«Small, Douglas Robert John (2013) Dementia's jester: the Phantasmagoria in metaphor and aesthetics from 1700-1900. PhD thesis. ...»
Once we understand the almost magical idea that Des Esseintes seems to have of his books, then his compulsion to fit them up in fine covers, archaic types and exotic
Baudelaire, Mon Coeur mis à nu. IN: Regenia Gagnier Idylls of the Marketplace. p. 82 Find original?
Huysmans, Against Nature, 165.
185 papers becomes less simply materialistic. While it is undoubtedly still a materialistic impulse, it is an elaborate form of materialism. Des Esseintes’s desire for his books to appear in a beautiful form is here depicted as a reflection of the depth of influence that they have over his imagination. Their attractiveness as physical objects is linked to their imaginative potency, their ability to propagate the dreams of their reader. In this context, Huysmans’s observation that ‘[Des Esseintes] could not bear to have his favourite authors printed on rag-paper, as they were in other people’s libraries, with characters like hobnails in a peasant’s boots’75 takes on a more subtle implication. By being such exquisite objects, the books – in the mind of their owner – better serve their function as tangible triggers for Des Esseintes dream life. Their physical beauty seems to merge with the effect that they have on his imagination, producing a composite identity. In a way, Des Esseintes’s books become a type of dream-object; by being so appealing to look at and to handle, they are made into physical manifestations of the dreams they provoke; pieces of wonder made physical, or the abstract state of dreaming rendered into a tangible form.
In many ways, this is the basic condition of the phantasmagorical object, and the condition that most directly parallels Marx’s use of the phantasmagoria to illustrate the nature of consumerism. A more direct example occurs in Wilde’s The Picture of Dorian Gray. When Wilde describes Dorian’s vast collections of exotic and expensive objects (an exercise that occupies almost the whole of the chapter in which it occurs) it quickly becomes apparent that Dorian’s love of his possessions is not predicated only upon the objects themselves but also upon the images and associations
that they summon to his mind:
Huysmans, Against Nature, 131.
As Wilde describes them, the instruments are not merely objects of great rarity, they become material embodiments of the alluring monstrosity that Dorian finds in the music they produce. Again, like Poe’s description of Usher’s books, as Wilde continues to enumerate the items that Dorian has in his collection, an increasingly magical, legendary dimension begins to emerge and to assert itself beyond the mere corporeal fact of the objects’ existence. The actual instruments themselves become a type of material synecdoche for the half-fabulous accounts of South America and its inhabitants. Although Dorian’s collection of instruments is apparently make up almost exclusively of South and Central American items,77 this air of abstract exoticism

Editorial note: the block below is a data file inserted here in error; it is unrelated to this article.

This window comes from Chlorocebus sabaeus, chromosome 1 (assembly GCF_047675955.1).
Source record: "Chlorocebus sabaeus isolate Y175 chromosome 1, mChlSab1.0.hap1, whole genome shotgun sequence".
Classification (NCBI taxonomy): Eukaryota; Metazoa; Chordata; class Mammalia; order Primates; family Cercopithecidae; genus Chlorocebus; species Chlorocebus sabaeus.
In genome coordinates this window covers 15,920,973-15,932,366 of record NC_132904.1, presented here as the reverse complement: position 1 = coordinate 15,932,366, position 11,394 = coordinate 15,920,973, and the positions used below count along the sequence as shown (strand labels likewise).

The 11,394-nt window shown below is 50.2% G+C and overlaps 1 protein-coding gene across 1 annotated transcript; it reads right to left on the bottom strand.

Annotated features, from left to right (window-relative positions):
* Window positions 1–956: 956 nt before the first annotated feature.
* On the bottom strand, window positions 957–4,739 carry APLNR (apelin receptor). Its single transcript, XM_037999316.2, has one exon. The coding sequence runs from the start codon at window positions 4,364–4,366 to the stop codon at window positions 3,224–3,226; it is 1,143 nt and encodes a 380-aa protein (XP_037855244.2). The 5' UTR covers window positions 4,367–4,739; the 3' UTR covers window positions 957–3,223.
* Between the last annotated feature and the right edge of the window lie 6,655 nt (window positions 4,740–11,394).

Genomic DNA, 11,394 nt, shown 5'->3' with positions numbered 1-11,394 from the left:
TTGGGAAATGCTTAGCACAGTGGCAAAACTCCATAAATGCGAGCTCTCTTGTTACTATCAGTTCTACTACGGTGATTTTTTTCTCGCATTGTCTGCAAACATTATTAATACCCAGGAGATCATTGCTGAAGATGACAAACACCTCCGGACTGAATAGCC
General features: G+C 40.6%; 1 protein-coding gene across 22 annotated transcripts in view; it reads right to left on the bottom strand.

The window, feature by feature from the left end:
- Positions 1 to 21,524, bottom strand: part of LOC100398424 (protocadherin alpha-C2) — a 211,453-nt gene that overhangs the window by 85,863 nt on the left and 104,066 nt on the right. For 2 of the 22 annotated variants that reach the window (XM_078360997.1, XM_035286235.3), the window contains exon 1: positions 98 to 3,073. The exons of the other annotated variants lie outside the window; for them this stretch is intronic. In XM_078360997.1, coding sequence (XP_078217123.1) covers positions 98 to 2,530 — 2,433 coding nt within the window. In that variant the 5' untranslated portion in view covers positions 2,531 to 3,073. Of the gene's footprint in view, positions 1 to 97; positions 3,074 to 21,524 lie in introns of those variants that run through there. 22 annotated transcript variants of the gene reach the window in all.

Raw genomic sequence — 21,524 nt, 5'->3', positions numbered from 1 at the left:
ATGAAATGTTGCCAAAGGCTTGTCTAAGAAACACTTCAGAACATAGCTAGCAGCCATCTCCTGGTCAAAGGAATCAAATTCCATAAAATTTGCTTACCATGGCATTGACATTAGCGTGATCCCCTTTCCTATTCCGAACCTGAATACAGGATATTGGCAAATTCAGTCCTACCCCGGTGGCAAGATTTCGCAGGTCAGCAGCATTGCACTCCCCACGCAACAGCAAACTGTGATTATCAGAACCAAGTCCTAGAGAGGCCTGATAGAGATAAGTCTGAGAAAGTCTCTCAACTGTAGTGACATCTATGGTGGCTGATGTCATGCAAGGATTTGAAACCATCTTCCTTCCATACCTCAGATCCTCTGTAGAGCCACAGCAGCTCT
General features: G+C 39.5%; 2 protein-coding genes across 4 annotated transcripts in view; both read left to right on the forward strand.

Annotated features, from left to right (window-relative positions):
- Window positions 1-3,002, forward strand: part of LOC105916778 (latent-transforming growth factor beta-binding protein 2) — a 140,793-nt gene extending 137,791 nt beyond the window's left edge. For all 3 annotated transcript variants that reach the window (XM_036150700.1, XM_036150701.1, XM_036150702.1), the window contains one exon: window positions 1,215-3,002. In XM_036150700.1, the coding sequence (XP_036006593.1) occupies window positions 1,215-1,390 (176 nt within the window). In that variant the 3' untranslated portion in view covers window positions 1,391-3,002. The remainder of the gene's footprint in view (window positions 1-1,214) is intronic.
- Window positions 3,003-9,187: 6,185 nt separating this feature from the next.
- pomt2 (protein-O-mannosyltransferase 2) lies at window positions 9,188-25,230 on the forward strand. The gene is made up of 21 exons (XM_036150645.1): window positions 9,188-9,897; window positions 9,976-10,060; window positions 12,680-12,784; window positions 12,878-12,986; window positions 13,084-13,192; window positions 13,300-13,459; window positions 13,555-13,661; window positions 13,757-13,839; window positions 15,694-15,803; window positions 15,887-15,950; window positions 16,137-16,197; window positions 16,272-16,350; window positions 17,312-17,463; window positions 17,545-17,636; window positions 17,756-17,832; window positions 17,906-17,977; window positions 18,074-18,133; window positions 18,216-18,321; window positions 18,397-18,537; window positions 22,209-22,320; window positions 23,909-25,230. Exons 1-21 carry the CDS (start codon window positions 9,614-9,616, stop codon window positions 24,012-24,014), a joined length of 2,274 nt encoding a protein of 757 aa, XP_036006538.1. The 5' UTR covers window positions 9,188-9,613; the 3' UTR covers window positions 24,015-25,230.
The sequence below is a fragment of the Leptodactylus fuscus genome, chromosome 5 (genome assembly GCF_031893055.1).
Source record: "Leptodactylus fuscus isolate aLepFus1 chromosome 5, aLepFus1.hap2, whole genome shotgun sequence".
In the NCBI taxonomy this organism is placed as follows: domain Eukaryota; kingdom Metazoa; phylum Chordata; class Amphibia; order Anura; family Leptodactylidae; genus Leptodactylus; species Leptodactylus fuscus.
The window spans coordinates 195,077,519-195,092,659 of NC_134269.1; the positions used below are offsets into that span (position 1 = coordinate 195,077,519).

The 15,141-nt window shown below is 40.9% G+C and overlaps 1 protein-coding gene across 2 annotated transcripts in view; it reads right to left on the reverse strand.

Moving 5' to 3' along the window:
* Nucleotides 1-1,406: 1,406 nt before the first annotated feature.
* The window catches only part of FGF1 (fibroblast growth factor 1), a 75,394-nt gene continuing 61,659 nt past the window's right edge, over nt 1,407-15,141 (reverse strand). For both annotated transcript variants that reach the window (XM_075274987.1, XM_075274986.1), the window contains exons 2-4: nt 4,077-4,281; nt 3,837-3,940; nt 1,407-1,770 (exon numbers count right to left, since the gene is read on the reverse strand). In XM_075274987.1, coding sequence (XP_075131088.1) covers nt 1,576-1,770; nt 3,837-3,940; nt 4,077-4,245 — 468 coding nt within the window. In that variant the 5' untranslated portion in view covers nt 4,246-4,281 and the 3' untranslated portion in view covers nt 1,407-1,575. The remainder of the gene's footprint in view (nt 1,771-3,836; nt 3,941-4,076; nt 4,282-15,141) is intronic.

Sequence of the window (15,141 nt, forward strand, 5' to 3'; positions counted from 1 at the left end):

Wilde, The Picture of Dorian Gray, 129-130.
Wilde obtained his information about these instruments from a short chapter on ‘The American Indians’ in Carl Engel’s Musical Instruments which he found in the South Kensington Museum (later the Victoria and Albert Museum). See G. A. Cevasco, The Breviary of the Decadence: J.-K.
Huysmans's À rebours and English Literature (New York: AMS Press, 2001 ), 83.
187 mingled with an equally abstract barbarism is even more apparent in Wilde’s depiction of the ‘curious concerts’ Dorian gives in a ‘long, latticed room, with a vermillion-andgold ceiling and walls of olive-green lacquer’. Wilde describes how ‘mad gypsies tore wild music from little zithers, or grave yellow-shawled Tunisians plucked at the strained strings of monstrous lutes, while grinning negroes beat monotonously upon copper drums, and, crouching upon scarlet mats, slim turbaned Indians blew through long pipes of reeds or brass, and charmed, or feigned to charm, great hooded snakes and horrible horned adders. The harsh intervals and shrill discords of barbaric music stirred him at times when Schubert’s grace, and Chopin’s beautiful sorrows, and the mighty harmonies of Beethoven himself, fell unheeded on his ear’.78 The use of the word ‘barbaric’ is significant here, because it highlights the music as something wholly alien and threatening. It is not merely a different sort of music, or a different musical tradition; it implies something radically different and shocking, a violation of the very idea of music itself. There is also no differentiation between the different nations or cultures that the various musicians come from – they are lumped together, portrayed collectively as inhuman, deranged and monstrous. They are representations of an abstract, infinitely heterogeneous exotica; they are presented to the reader like the headless skeletons, goblins and spectres in Robertson’s phantasmagoria. They, like the instruments Dorian owns, are representatives of an unspecified, dream-like ‘other’ – a remote fantasy land of wonder and of horror. The instruments that Dorian owns are material embodiments of this fantasy land. Rather than serving a scientific or ethnographic function, rather than being understood as artefacts of a specific culture, Dorian’s instruments exist for him purely in this ‘magical’ dimension; they exist only as signifiers of the exotic, the fabulous and the demonic. Dorian’s love of ‘touching and trying them’ implicitly puts him in touch with this mystical dream-scape.
Similarly, when Wilde describes how Dorian can ‘often spend a whole day settling and resettling’79 his collection of jewels in their cases, considerably more time is spent recounting the ‘wonderful stories’ Dorian has learnt about jewels than is spent on Dorian’s collection of real stones. He may own ‘wine-yellow topazes, carbuncles of fiery scarlet’, ‘three emeralds from Amsterdam of extraordinary size and richness of colour and a turquoise de la vielle roche that was the envy of all the connoisseurs’, but these are of less importance than his other, imaginary, collection. His handling of these
Wilde, The Picture of Dorian Gray, 129.
Wilde, The Picture of Dorian Gray, 130.